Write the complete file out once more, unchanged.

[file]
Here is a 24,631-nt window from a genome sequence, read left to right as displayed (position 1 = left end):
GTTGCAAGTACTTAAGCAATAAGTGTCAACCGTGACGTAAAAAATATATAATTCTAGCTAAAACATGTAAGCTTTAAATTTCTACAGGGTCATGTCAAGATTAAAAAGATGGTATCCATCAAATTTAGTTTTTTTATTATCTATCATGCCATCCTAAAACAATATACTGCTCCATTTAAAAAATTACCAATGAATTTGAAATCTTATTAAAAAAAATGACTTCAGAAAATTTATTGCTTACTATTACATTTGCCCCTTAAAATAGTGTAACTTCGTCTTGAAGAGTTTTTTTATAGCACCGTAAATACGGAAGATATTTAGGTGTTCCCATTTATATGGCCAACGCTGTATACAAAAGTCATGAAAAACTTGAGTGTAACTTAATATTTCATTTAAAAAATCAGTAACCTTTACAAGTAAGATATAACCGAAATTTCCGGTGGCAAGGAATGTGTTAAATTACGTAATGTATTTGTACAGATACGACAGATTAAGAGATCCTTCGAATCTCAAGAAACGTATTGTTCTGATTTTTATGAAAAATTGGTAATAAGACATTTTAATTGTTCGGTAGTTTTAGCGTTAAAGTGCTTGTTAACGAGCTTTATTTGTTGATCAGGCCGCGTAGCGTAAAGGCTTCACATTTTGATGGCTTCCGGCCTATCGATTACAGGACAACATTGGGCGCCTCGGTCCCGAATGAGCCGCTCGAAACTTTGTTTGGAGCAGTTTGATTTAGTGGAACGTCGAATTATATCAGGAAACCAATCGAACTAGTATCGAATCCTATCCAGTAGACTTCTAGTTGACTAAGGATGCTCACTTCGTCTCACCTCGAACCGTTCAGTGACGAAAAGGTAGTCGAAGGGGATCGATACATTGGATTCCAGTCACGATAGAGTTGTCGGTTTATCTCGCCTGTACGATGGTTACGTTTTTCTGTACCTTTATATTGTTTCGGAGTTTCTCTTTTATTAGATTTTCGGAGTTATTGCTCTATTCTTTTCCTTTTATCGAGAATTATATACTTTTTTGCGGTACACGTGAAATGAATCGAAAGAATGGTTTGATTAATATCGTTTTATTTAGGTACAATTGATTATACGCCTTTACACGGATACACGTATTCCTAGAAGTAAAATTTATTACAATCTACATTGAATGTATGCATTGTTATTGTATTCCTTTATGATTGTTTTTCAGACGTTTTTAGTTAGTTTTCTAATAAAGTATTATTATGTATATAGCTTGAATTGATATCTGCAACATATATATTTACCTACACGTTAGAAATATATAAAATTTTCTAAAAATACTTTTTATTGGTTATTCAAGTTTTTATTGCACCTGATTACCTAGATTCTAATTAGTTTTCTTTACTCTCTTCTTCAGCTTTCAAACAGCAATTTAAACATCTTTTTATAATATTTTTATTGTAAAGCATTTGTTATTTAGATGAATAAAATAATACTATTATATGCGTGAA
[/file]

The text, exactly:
Here is a 24,631-nt window from a genome sequence, read left to right as displayed (position 1 = left end):
GTTGCAAGTACTTAAGCAATAAGTGTCAACCGTGACGTAAAAAATATATAATTCTAGCTAAAACATGTAAGCTTTAAATTTCTACAGGGTCATGTCAAGATTAAAAAGATGGTATCCATCAAATTTAGTTTTTTTATTATCTATCATGCCATCCTAAAACAATATACTGCTCCATTTAAAAAATTACCAATGAATTTGAAATCTTATTAAAAAAAATGACTTCAGAAAATTTATTGCTTACTATTACATTTGCCCCTTAAAATAGTGTAACTTCGTCTTGAAGAGTTTTTTTATAGCACCGTAAATACGGAAGATATTTAGGTGTTCCCATTTATATGGCCAACGCTGTATACAAAAGTCATGAAAAACTTGAGTGTAACTTAATATTTCATTTAAAAAATCAGTAACCTTTACAAGTAAGATATAACCGAAATTTCCGGTGGCAAGGAATGTGTTAAATTACGTAATGTATTTGTACAGATACGACAGATTAAGAGATCCTTCGAATCTCAAGAAACGTATTGTTCTGATTTTTATGAAAAATTGGTAATAAGACATTTTAATTGTTCGGTAGTTTTAGCGTTAAAGTGCTTGTTAACGAGCTTTATTTGTTGATCAGGCCGCGTAGCGTAAAGGCTTCACATTTTGATGGCTTCCGGCCTATCGATTACAGGACAACATTGGGCGCCTCGGTCCCGAATGAGCCGCTCGAAACTTTGTTTGGAGCAGTTTGATTTAGTGGAACGTCGAATTATATCAGGAAACCAATCGAACTAGTATCGAATCCTATCCAGTAGACTTCTAGTTGACTAAGGATGCTCACTTCGTCTCACCTCGAACCGTTCAGTGACGAAAAGGTAGTCGAAGGGGATCGATACATTGGATTCCAGTCACGATAGAGTTGTCGGTTTATCTCGCCTGTACGATGGTTACGTTTTTCTGTACCTTTATATTGTTTCGGAGTTTCTCTTTTATTAGATTTTCGGAGTTATTGCTCTATTCTTTTCCTTTTATCGAGAATTATATACTTTTTTGCGGTACACGTGAAATGAATCGAAAGAATGGTTTGATTAATATCGTTTTATTTAGGTACAATTGATTATACGCCTTTACACGGATACACGTATTCCTAGAAGTAAAATTTATTACAATCTACATTGAATGTATGCATTGTTATTGTATTCCTTTATGATTGTTTTTCAGACGTTTTTAGTTAGTTTTCTAATAAAGTATTATTATGTATATAGCTTGAATTGATATCTGCAACATATATATTTACCTACACGTTAGAAATATATAAAATTTTCTAAAAATACTTTTTATTGGTTATTCAAGTTTTTATTGCACCTGATTACCTAGATTCTAATTAGTTTTCTTTACTCTCTTCTTCAGCTTTCAAACAGCAATTTAAACATCTTTTTATAATATTTTTATTGTAAAGCATTTGTTATTTAGATGAATAAAATAATACTATTATATGCGTGAA